A Current Assessment of the IRS Streamlined Offshore Procedures04/21/2016 | By: Asher Rubinstein, Esq. | Journal of Taxation and Regulation of Financial Institutions
This article will appear in the May/June 2016 issue of the Journal of Taxation and Regulation of Financial Institutions.For many years, US taxpayers with undeclared offshore assets have been able to pre-emptively disclose these assets to the IRS, pay back taxes and penalties, and avoid criminal prosecution. As long as the IRS wasn’t already aware of the foreign assets and as long as the taxpayer wasn’t already under audit or investigation, and provided that there was no criminal taint to the assets, the taxpayer’s voluntary disclosure would result in far lower penalties than if the IRS otherwise learned of the assets (such as via an audit, treaty request to a foreign country, court summons upon a foreign bank, whistleblower, report from foreign country or foreign bank, or one of the many ways the IRS could otherwise discover the foreign assets).
While such an opportunity for confession in return for lower penalties is good for both the IRS and the taxpayer, the penalty itself is no slap on the wrist: The current IRS Offshore Voluntary Disclosure Program (OVDP) assesses a penalty of 27.5% of the highest aggregate value of the offshore assets (inclusive, for example, of foreign rental properties, bank accounts and life insurance), and 50% if the accounts are at certain banks, mostly in Switzerland.
However, the IRS received criticism that the OVDP treated all taxpayers with foreign assets equally. Take, for instance, the person who immigrated to the US years ago but left behind, “back in the old country”, legitimate bank accounts dating from childhood. This person faced the same penalty as the American businessman who availed himself of a foreign tax haven jurisdiction, established “secret” numbered accounts, affirmatively diverted taxable income to these accounts and did not report the accounts and foreign income to the IRS. The same penalty would also apply to the American citizen living abroad for decades, with legitimate accounts and assets in his country of residence, who apart from US citizenship has no tax nexus to the US, and who didn’t realize that the retirement plan in his country of residence was reportable on an FBAR. In the OVDP, all three taxpayers would pay the same penalty.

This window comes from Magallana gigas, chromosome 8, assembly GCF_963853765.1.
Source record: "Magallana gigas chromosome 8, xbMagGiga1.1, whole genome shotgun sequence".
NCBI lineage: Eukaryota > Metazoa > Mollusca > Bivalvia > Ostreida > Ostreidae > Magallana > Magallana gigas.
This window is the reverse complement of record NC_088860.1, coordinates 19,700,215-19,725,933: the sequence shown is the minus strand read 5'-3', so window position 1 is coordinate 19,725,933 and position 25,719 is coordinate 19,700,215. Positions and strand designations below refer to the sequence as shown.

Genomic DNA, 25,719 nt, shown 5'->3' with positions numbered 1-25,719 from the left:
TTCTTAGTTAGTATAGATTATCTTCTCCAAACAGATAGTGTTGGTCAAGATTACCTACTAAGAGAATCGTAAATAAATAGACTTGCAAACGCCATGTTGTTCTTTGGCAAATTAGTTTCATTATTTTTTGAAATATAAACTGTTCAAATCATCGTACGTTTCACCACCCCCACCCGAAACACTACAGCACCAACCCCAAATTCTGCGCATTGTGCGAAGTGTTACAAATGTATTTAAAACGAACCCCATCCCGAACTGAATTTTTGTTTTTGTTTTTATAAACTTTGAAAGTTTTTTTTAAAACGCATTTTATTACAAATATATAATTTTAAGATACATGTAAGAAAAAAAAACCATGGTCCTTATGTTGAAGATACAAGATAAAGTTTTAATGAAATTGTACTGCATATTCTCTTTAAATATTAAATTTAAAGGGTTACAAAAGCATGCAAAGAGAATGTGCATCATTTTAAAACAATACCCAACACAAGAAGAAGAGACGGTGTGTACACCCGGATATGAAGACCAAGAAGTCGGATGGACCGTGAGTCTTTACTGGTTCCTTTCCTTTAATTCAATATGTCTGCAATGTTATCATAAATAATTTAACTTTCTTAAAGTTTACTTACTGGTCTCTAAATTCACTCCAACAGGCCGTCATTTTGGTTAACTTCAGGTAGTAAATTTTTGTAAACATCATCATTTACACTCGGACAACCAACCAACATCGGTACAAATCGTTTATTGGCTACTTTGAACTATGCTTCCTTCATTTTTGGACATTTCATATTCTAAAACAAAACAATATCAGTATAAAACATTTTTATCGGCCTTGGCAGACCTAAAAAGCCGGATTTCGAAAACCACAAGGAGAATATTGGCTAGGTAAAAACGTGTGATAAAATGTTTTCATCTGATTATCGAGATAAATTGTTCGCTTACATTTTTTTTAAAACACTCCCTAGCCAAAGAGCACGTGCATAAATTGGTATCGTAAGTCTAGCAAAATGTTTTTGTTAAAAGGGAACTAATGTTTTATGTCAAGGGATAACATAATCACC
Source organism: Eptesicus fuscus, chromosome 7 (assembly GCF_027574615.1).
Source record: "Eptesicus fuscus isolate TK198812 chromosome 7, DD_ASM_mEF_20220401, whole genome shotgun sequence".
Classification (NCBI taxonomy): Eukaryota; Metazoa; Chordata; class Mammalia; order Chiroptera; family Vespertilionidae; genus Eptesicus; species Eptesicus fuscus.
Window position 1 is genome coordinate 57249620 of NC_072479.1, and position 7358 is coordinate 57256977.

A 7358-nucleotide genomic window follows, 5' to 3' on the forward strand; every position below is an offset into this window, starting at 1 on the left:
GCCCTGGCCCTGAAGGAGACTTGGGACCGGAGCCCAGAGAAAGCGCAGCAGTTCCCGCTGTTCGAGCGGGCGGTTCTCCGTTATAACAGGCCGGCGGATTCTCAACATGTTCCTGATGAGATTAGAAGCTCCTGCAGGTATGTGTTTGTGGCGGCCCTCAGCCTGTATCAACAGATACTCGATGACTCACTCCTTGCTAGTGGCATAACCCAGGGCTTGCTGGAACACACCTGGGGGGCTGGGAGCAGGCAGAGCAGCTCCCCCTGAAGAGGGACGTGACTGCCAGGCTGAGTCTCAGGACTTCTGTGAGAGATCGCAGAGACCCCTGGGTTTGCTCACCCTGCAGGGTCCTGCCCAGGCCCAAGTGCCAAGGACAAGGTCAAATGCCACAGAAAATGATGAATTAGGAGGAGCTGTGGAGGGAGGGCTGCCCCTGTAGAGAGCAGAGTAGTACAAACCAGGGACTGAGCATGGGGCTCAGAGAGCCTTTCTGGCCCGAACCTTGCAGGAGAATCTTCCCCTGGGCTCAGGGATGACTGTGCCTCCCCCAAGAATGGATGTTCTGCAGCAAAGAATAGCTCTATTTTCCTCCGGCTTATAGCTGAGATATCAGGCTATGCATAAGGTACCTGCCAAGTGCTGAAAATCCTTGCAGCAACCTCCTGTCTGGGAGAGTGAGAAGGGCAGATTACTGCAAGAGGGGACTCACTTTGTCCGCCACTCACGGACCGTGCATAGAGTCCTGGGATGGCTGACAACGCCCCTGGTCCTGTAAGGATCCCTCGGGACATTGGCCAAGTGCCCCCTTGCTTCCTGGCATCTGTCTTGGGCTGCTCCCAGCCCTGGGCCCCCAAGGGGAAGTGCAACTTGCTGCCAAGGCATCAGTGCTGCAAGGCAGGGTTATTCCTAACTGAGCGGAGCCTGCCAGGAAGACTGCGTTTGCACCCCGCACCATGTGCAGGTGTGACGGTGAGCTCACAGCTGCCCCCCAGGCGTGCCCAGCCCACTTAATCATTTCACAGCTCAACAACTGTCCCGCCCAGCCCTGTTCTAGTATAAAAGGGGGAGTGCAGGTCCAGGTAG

The Streamlined Offshore procedures were introduced by the IRS in 2012 for those taxpayers who did not willfully hide offshore assets. Such non-willful taxpayers with more benign facts could make a Streamlined disclosure that corrected the last three tax years (rather than eight years under the OVDP) and pay a reduced penalty; if the taxpayer resides in the US, 5% of the asset value (rather than 27.5% or 50%, depending on the bank, under the OVDP), and for taxpayers who reside abroad, zero penalty.
The Streamlined procedures perhaps exhibit a sort of “gentle side” of the IRS, an IRS that took into account the criticism of tax professionals and the Taxpayer Advocate who pointed out the inequity of the OVDP not distinguishing willful from non-willful taxpayers and imposing the same high penalties on both. In response to such comments, the IRS introduced the Streamlined procedures to allow taxpayers with undeclared foreign assets to come clean and, so long as there was no willful tax fraud, come into compliance with the lowest of penalties. More egregious taxpayers, those with background facts that are more willful, can still come clean in the more formal and more expansive OVDP and avoid criminal prosecution, but would pay much more in civil penalties. The Streamlined procedures thus give a break to non-willful taxpayers. It is less onerous and less expensive than the OVDP. In practice, our experience has been that the Streamlined procedures are a “good deal” for such non-willful taxpayers because they come into compliance at a significantly reduced cost.
But, the Streamlined procedures come with a risk: if the IRS does not agree that the taxpayer is non-willful, then the Streamlined application will be rejected, the amended returns will be audited, and it will be too late to apply for the OVDP. In such a case, all potential penalties, civil and, if applicable, criminal, could apply. Examples and an analysis of indicia of willful and non-willful conduct are discussed below. Taxpayers making a Streamlined submission must include a Certification of non-willful conduct, signed under penalty of perjury. If a taxpayer’s Streamlined application is not accepted, there is no OVDP safety net, all penalties are potentially on the table, including an examination by the IRS Criminal Investigations Division and possible referral to the U.S. Department of Justice for criminal prosecution, as well as possible perjury consequences in addition to tax fraud charges. To say that the Certification is a crucial document is an understatement. A false Certification, or one that does not adequately support a claim of non-willfulness, could have tremendous negative consequences.